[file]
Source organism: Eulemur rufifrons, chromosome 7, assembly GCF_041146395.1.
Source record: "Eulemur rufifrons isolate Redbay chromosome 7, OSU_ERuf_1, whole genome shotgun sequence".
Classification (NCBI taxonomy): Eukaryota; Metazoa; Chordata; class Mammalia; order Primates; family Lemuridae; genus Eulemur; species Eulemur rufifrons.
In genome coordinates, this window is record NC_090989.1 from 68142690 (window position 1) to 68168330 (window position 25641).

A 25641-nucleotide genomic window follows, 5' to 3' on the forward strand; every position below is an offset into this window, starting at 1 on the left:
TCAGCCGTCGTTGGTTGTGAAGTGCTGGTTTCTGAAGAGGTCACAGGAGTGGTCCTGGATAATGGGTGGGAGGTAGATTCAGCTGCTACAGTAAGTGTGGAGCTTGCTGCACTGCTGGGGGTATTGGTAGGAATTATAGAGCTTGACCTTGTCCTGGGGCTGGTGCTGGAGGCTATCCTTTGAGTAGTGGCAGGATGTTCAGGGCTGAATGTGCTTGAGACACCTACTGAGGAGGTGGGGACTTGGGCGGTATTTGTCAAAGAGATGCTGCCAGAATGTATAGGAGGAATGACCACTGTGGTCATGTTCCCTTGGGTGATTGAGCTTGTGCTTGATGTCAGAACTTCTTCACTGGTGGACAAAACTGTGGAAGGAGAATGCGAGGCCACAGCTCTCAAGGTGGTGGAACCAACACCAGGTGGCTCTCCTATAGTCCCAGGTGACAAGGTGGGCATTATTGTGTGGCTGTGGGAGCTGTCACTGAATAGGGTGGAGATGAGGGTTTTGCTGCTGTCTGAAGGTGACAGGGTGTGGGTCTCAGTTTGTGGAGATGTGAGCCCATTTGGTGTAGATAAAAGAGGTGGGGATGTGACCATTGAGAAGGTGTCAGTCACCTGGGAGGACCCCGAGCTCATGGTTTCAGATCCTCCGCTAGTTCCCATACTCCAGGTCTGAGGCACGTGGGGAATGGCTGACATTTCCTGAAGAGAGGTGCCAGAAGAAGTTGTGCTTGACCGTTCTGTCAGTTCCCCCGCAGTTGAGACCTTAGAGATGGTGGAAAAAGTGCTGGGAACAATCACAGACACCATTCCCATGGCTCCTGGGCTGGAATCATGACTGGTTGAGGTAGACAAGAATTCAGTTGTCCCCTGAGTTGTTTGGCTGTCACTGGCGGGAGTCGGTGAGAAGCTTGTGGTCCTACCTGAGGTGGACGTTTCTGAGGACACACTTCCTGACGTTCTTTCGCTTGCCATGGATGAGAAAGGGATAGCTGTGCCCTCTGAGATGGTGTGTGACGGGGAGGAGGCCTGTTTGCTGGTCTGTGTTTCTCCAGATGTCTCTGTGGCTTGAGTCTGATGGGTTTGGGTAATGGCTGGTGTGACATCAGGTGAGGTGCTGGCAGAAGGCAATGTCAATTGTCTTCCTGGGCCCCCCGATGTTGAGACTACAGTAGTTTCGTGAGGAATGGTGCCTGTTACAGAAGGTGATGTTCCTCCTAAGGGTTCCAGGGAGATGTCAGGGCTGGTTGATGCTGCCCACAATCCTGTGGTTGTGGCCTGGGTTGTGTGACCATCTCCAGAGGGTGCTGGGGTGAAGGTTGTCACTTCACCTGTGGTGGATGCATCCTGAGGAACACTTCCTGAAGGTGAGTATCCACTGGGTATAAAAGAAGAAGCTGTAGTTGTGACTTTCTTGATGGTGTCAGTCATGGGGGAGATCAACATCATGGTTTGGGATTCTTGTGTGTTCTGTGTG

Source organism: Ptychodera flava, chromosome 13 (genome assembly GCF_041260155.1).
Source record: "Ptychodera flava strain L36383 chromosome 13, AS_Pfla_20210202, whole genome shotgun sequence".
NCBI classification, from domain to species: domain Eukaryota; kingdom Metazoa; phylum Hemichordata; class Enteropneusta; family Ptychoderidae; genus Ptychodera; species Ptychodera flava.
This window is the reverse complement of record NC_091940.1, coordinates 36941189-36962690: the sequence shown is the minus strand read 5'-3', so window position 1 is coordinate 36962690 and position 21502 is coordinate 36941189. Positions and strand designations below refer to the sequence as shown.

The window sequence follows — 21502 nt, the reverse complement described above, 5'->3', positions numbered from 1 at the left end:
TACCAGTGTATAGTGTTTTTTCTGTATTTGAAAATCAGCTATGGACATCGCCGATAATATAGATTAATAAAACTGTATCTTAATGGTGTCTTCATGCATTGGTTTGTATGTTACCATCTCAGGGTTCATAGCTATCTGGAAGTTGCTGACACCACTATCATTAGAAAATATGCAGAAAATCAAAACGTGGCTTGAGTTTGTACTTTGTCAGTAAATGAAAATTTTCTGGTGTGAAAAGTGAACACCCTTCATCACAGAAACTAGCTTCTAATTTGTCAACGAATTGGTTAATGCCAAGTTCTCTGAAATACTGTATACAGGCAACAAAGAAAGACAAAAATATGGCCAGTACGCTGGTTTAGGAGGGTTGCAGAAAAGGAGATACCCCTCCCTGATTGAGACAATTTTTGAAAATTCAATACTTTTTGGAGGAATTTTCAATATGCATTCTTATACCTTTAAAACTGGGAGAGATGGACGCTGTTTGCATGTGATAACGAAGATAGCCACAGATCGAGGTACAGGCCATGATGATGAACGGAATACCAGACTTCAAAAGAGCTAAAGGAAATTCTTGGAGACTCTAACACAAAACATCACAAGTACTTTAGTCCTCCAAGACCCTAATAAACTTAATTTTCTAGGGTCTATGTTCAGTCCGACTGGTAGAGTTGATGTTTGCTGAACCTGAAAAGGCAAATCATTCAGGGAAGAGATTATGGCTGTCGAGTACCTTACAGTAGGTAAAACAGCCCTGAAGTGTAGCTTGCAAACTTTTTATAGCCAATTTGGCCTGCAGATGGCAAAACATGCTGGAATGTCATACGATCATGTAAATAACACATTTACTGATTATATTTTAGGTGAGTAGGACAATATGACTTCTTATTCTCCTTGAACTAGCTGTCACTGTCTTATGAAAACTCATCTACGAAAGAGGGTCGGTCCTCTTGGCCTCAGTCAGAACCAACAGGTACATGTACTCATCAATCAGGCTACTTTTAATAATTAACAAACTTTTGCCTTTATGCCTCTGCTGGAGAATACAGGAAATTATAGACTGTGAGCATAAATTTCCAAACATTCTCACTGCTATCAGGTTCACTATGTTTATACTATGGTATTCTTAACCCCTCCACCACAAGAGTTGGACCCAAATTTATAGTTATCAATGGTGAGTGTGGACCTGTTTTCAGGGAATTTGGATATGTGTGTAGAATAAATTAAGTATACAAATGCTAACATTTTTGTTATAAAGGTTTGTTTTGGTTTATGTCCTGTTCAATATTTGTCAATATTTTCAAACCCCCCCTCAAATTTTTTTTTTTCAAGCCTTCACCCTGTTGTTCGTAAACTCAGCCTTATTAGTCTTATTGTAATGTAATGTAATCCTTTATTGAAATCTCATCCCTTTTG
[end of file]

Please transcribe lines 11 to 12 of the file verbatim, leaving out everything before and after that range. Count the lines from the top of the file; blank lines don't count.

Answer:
The window sequence follows — 21502 nt, the reverse complement described above, 5'->3', positions numbered from 1 at the left end:
TACCAGTGTATAGTGTTTTTTCTGTATTTGAAAATCAGCTATGGACATCGCCGATAATATAGATTAATAAAACTGTATCTTAATGGTGTCTTCATGCATTGGTTTGTATGTTACCATCTCAGGGTTCATAGCTATCTGGAAGTTGCTGACACCACTATCATTAGAAAATATGCAGAAAATCAAAACGTGGCTTGAGTTTGTACTTTGTCAGTAAATGAAAATTTTCTGGTGTGAAAAGTGAACACCCTTCATCACAGAAACTAGCTTCTAATTTGTCAACGAATTGGTTAATGCCAAGTTCTCTGAAATACTGTATACAGGCAACAAAGAAAGACAAAAATATGGCCAGTACGCTGGTTTAGGAGGGTTGCAGAAAAGGAGATACCCCTCCCTGATTGAGACAATTTTTGAAAATTCAATACTTTTTGGAGGAATTTTCAATATGCATTCTTATACCTTTAAAACTGGGAGAGATGGACGCTGTTTGCATGTGATAACGAAGATAGCCACAGATCGAGGTACAGGCCATGATGATGAACGGAATACCAGACTTCAAAAGAGCTAAAGGAAATTCTTGGAGACTCTAACACAAAACATCACAAGTACTTTAGTCCTCCAAGACCCTAATAAACTTAATTTTCTAGGGTCTATGTTCAGTCCGACTGGTAGAGTTGATGTTTGCTGAACCTGAAAAGGCAAATCATTCAGGGAAGAGATTATGGCTGTCGAGTACCTTACAGTAGGTAAAACAGCCCTGAAGTGTAGCTTGCAAACTTTTTATAGCCAATTTGGCCTGCAGATGGCAAAACATGCTGGAATGTCATACGATCATGTAAATAACACATTTACTGATTATATTTTAGGTGAGTAGGACAATATGACTTCTTATTCTCCTTGAACTAGCTGTCACTGTCTTATGAAAACTCATCTACGAAAGAGGGTCGGTCCTCTTGGCCTCAGTCAGAACCAACAGGTACATGTACTCATCAATCAGGCTACTTTTAATAATTAACAAACTTTTGCCTTTATGCCTCTGCTGGAGAATACAGGAAATTATAGACTGTGAGCATAAATTTCCAAACATTCTCACTGCTATCAGGTTCACTATGTTTATACTATGGTATTCTTAACCCCTCCACCACAAGAGTTGGACCCAAATTTATAGTTATCAATGGTGAGTGTGGACCTGTTTTCAGGGAATTTGGATATGTGTGTAGAATAAATTAAGTATACAAATGCTAACATTTTTGTTATAAAGGTTTGTTTTGGTTTATGTCCTGTTCAATATTTGTCAATATTTTCAAACCCCCCCTCAAATTTTTTTTTTTCAAGCCTTCACCCTGTTGTTCGTAAACTCAGCCTTATTAGTCTTATTGTAATGTAATGTAATCCTTTATTGAAATCTCATCCCTTTTG